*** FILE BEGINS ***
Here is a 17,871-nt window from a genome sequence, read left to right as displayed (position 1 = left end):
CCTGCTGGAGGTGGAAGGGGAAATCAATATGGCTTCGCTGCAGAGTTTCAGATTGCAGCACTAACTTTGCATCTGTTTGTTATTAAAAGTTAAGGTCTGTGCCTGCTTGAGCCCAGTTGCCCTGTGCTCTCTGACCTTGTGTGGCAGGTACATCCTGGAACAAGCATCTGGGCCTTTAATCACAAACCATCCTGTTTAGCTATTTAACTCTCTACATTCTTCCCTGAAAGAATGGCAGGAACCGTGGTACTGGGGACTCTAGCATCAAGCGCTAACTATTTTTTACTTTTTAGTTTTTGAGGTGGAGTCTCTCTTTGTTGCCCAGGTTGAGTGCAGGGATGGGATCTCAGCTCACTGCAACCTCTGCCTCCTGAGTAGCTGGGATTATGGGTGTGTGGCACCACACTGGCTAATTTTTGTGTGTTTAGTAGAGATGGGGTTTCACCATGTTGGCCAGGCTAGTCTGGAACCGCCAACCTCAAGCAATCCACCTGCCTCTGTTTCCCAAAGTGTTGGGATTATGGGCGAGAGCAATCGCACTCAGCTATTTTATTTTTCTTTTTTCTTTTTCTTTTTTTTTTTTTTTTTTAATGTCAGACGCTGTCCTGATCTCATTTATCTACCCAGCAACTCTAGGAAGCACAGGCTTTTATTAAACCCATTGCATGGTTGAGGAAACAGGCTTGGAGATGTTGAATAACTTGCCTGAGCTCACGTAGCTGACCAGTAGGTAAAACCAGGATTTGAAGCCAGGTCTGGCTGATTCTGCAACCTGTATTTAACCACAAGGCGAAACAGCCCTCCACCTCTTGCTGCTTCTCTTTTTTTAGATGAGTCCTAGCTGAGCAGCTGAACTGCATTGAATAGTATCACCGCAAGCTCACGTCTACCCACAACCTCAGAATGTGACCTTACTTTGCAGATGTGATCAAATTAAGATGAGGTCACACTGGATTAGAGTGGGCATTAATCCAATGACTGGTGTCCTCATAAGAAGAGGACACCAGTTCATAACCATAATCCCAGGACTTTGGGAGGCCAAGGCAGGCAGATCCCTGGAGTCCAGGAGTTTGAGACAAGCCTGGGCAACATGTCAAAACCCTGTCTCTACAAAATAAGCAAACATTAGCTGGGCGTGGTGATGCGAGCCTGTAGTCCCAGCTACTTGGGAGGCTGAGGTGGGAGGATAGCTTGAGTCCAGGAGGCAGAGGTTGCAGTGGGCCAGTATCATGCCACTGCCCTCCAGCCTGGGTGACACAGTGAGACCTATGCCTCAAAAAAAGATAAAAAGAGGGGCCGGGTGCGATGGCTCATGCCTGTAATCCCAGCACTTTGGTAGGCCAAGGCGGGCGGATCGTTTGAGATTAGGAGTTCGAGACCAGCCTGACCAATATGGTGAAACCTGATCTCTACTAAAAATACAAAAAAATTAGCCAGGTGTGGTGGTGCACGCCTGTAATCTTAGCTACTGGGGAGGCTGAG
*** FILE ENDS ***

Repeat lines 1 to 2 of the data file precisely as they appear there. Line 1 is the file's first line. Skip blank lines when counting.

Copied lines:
Here is a 17,871-nt window from a genome sequence, read left to right as displayed (position 1 = left end):
CCTGCTGGAGGTGGAAGGGGAAATCAATATGGCTTCGCTGCAGAGTTTCAGATTGCAGCACTAACTTTGCATCTGTTTGTTATTAAAAGTTAAGGTCTGTGCCTGCTTGAGCCCAGTTGCCCTGTGCTCTCTGACCTTGTGTGGCAGGTACATCCTGGAACAAGCATCTGGGCCTTTAATCACAAACCATCCTGTTTAGCTATTTAACTCTCTACATTCTTCCCTGAAAGAATGGCAGGAACCGTGGTACTGGGGACTCTAGCATCAAGCGCTAACTATTTTTTACTTTTTAGTTTTTGAGGTGGAGTCTCTCTTTGTTGCCCAGGTTGAGTGCAGGGATGGGATCTCAGCTCACTGCAACCTCTGCCTCCTGAGTAGCTGGGATTATGGGTGTGTGGCACCACACTGGCTAATTTTTGTGTGTTTAGTAGAGATGGGGTTTCACCATGTTGGCCAGGCTAGTCTGGAACCGCCAACCTCAAGCAATCCACCTGCCTCTGTTTCCCAAAGTGTTGGGATTATGGGCGAGAGCAATCGCACTCAGCTATTTTATTTTTCTTTTTTCTTTTTCTTTTTTTTTTTTTTTTTTAATGTCAGACGCTGTCCTGATCTCATTTATCTACCCAGCAACTCTAGGAAGCACAGGCTTTTATTAAACCCATTGCATGGTTGAGGAAACAGGCTTGGAGATGTTGAATAACTTGCCTGAGCTCACGTAGCTGACCAGTAGGTAAAACCAGGATTTGAAGCCAGGTCTGGCTGATTCTGCAACCTGTATTTAACCACAAGGCGAAACAGCCCTCCACCTCTTGCTGCTTCTCTTTTTTTAGATGAGTCCTAGCTGAGCAGCTGAACTGCATTGAATAGTATCACCGCAAGCTCACGTCTACCCACAACCTCAGAATGTGACCTTACTTTGCAGATGTGATCAAATTAAGATGAGGTCACACTGGATTAGAGTGGGCATTAATCCAATGACTGGTGTCCTCATAAGAAGAGGACACCAGTTCATAACCATAATCCCAGGACTTTGGGAGGCCAAGGCAGGCAGATCCCTGGAGTCCAGGAGTTTGAGACAAGCCTGGGCAACATGTCAAAACCCTGTCTCTACAAAATAAGCAAACATTAGCTGGGCGTGGTGATGCGAGCCTGTAGTCCCAGCTACTTGGGAGGCTGAGGTGGGAGGATAGCTTGAGTCCAGGAGGCAGAGGTTGCAGTGGGCCAGTATCATGCCACTGCCCTCCAGCCTGGGTGACACAGTGAGACCTATGCCTCAAAAAAAGATAAAAAGAGGGGCCGGGTGCGATGGCTCATGCCTGTAATCCCAGCACTTTGGTAGGCCAAGGCGGGCGGATCGTTTGAGATTAGGAGTTCGAGACCAGCCTGACCAATATGGTGAAACCTGATCTCTACTAAAAATACAAAAAAATTAGCCAGGTGTGGTGGTGCACGCCTGTAATCTTAGCTACTGGGGAGGCTGAG